Hello, I am curious about the actual wheel that you modeled. You mentioned it being a 1963 model, but do you have any additional information. I know someone who has this exact wheel and is trying to ascertain it's origin.Well, here's another work in progress. This is for a new plan for an old-fashioned spinning wheel. I'm working from information I found from 1963 which turns out to be full of errors so it's slow going. Not sure I've ever done as many "turned" pieces in a single project as in this one. A few parts left at this stage. Waiting for info from an experienced spinner who has a similar wheel.
I think you should build one.
Yes, the names are all wrong for the parts of a spinning wheel. The thing on the far side of the bobbin from the flyer is called the whorl, not the sheaves.I'm not sure where these plans I was working from originate. There are some other odd naming things. In my mind this wheel has only one maiden but it is called maidens. The MoA is called the Main Holder. I did write incorrectly. The distaff is called the Wool Bar and the piece it is leaning against is called the Wool Carrier. The spokes of the wheel are called Toggles and the crank is called Excenter. I expect the person who did the plans isn't a native English speaker and probably also not someone who is into spinning. Probably took an existing unit for measuring and made the plans from it.
I understand the reasoning for the through mortise but at least until I draw threads on the tension knob, I'll leave it like it is so the lack of threads doesn't show.
The Amos book has a lot of information on processing the fiber and it's an expensive book. However, there is the book about Canadian spinning wheels, which covers a lot of technical aspects and that is available for $16 as an ebook from the University of Ottawa Press.She said that "castle wheels have the flyer above the wheel", although there is a lot of variance on that concept..
One of the better technical books on relative dimensions and usages is "alden amos, big book of handspinning" - he had a rather wry sense of humor though so you have to read it with a bit of an eye towards when he was tongue in cheek.
You can get 'Selected Canadian spinning wheels in perspective' as an e-book for $16 from the University of Ottawa Press and it is specific wheels, rather than adding in the fiber stuff in the Amos book. The Amos book is out of print and pretty pricey as a result.Interesting.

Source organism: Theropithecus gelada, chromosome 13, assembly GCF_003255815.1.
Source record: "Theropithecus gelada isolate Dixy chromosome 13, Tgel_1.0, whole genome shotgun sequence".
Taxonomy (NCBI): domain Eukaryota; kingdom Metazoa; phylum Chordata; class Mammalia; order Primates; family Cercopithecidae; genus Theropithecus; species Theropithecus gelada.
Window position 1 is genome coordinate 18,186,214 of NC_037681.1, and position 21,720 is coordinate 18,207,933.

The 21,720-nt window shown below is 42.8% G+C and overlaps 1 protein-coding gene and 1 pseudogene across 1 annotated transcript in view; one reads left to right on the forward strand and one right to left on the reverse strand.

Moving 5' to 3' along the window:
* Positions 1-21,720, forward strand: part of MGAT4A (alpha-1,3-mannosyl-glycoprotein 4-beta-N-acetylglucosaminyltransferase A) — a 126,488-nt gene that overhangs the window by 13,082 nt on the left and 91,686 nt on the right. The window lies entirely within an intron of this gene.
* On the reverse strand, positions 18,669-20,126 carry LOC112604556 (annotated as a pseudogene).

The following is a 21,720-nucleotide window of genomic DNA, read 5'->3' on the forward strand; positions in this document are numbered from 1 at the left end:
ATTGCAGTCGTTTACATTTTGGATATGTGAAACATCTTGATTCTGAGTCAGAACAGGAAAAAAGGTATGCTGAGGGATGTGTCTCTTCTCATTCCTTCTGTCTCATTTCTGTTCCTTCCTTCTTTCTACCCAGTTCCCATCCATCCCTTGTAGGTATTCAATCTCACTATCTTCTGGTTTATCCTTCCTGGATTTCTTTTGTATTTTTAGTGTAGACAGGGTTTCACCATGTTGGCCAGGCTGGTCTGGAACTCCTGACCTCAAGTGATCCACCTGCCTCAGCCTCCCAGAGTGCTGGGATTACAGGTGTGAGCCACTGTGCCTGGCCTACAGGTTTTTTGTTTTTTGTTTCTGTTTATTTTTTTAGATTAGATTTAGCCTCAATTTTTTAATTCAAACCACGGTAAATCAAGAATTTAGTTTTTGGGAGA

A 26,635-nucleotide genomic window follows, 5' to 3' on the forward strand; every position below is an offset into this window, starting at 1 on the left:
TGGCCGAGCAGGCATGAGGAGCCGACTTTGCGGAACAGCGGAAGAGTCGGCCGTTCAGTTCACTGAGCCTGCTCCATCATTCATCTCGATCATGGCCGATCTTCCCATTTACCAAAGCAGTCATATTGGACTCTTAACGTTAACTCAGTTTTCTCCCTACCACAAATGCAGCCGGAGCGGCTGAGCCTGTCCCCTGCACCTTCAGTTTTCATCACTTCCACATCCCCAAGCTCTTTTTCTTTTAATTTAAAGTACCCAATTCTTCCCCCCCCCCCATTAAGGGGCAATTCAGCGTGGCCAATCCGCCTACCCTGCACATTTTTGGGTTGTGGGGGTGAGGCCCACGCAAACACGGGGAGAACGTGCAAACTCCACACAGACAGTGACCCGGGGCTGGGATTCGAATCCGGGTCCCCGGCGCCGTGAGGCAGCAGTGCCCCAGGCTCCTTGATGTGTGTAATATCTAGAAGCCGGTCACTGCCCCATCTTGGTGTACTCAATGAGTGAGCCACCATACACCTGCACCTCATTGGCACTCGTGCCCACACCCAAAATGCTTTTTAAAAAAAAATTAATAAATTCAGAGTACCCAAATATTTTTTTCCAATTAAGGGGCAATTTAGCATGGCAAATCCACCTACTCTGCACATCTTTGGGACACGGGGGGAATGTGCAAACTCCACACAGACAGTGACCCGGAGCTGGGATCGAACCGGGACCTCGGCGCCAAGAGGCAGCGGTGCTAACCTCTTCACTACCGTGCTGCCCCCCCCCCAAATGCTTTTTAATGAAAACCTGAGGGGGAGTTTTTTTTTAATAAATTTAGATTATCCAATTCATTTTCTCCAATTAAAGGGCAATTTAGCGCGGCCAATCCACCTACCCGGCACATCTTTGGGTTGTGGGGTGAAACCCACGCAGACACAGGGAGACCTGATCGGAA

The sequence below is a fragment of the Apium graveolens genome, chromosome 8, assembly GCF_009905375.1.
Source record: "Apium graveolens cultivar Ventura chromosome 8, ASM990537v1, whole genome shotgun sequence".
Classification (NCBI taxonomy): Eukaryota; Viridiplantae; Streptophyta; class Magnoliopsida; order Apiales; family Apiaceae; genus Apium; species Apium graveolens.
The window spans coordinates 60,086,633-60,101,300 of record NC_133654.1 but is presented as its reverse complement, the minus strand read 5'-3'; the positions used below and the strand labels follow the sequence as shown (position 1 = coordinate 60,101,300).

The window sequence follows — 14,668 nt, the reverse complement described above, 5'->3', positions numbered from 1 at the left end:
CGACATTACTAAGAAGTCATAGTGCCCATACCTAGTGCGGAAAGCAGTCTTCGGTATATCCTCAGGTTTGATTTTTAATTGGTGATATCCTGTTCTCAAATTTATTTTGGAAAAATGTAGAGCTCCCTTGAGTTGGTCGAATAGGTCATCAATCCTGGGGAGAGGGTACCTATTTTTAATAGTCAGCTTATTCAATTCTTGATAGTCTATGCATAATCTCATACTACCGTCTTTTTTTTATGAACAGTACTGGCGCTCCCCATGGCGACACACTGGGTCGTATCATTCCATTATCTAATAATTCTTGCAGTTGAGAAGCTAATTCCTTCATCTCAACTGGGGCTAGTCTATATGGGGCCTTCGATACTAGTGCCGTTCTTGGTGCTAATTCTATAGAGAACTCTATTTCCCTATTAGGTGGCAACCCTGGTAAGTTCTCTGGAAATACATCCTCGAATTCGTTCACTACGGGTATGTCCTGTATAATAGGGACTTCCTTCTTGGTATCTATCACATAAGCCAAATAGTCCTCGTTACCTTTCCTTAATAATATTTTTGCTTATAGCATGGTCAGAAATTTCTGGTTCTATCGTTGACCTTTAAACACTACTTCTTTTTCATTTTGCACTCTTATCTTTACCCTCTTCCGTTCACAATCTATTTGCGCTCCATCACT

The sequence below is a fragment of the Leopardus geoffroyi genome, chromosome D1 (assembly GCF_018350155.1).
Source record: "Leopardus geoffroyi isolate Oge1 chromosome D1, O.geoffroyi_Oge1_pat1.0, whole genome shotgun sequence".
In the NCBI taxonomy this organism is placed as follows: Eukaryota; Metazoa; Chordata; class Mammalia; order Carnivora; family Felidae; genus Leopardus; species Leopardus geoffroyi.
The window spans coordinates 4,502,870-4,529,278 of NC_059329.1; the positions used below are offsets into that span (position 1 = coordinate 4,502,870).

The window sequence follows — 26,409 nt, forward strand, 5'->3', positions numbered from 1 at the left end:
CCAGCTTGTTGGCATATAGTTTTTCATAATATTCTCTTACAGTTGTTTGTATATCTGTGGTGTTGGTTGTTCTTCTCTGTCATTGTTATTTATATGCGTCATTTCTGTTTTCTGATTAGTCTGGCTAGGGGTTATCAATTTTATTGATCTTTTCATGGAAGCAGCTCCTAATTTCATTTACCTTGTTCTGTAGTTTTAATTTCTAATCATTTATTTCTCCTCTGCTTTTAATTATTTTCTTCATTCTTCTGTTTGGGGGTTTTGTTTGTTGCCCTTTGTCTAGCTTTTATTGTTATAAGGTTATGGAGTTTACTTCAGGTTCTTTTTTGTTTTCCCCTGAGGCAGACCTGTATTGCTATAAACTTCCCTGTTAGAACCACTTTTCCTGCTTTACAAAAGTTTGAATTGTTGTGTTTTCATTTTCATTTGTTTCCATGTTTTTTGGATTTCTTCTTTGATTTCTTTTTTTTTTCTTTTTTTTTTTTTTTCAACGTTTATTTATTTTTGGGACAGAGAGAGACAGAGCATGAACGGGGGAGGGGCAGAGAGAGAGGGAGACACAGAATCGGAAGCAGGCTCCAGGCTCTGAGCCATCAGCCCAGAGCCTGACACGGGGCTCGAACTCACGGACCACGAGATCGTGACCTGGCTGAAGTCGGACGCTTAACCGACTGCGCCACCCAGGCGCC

I wonder if I can find that book online.
In most wheels, the turnings on the whorl (sheaves) side maiden are trimmed back to allow the whorl to sit closer to the leather bearing. Definitely looks like the width of the mother-of-all and positions for the maidens are a bit wonky. It isn't unusual for the uprights that support the wheel to be tilted or even offset slightly to tip the wheel a bit towards the right in this view, allowing the MOA to not have to ride out so far to the left. The flyer design shown is also peculiar - usually they are more of an open horseshoe shape.Hey Ryan. No. We don't count hand planes or, in this house, bikes, apparently.
I do have a question you might be able to answer. I've modeled the "mother of all" as per the old article but I'm thinking it must be wrong. In order to get the flyer, bobbin, and the two sheaves to fit and get the sheaves close to lined up with the wheel, I ended up shortening the bobbin so the winding part is less than 3 in. long and I had to cut a good 3/4 in. off the horns of the flyer. The bobbin is supposed to be 4-3/8 long plus the mushroomed head. I also had to extend the leathers that assembly fits on so the assembly is quite a way out in front of the maidens. Could you give me some rough ideas about dimensions on the mother of all? I think I need to move the maiden next to the sheaves over a bit and add even more on the orifice side so I can stretch the bobbin and flyer back out and slide things back away from the wheel a bit.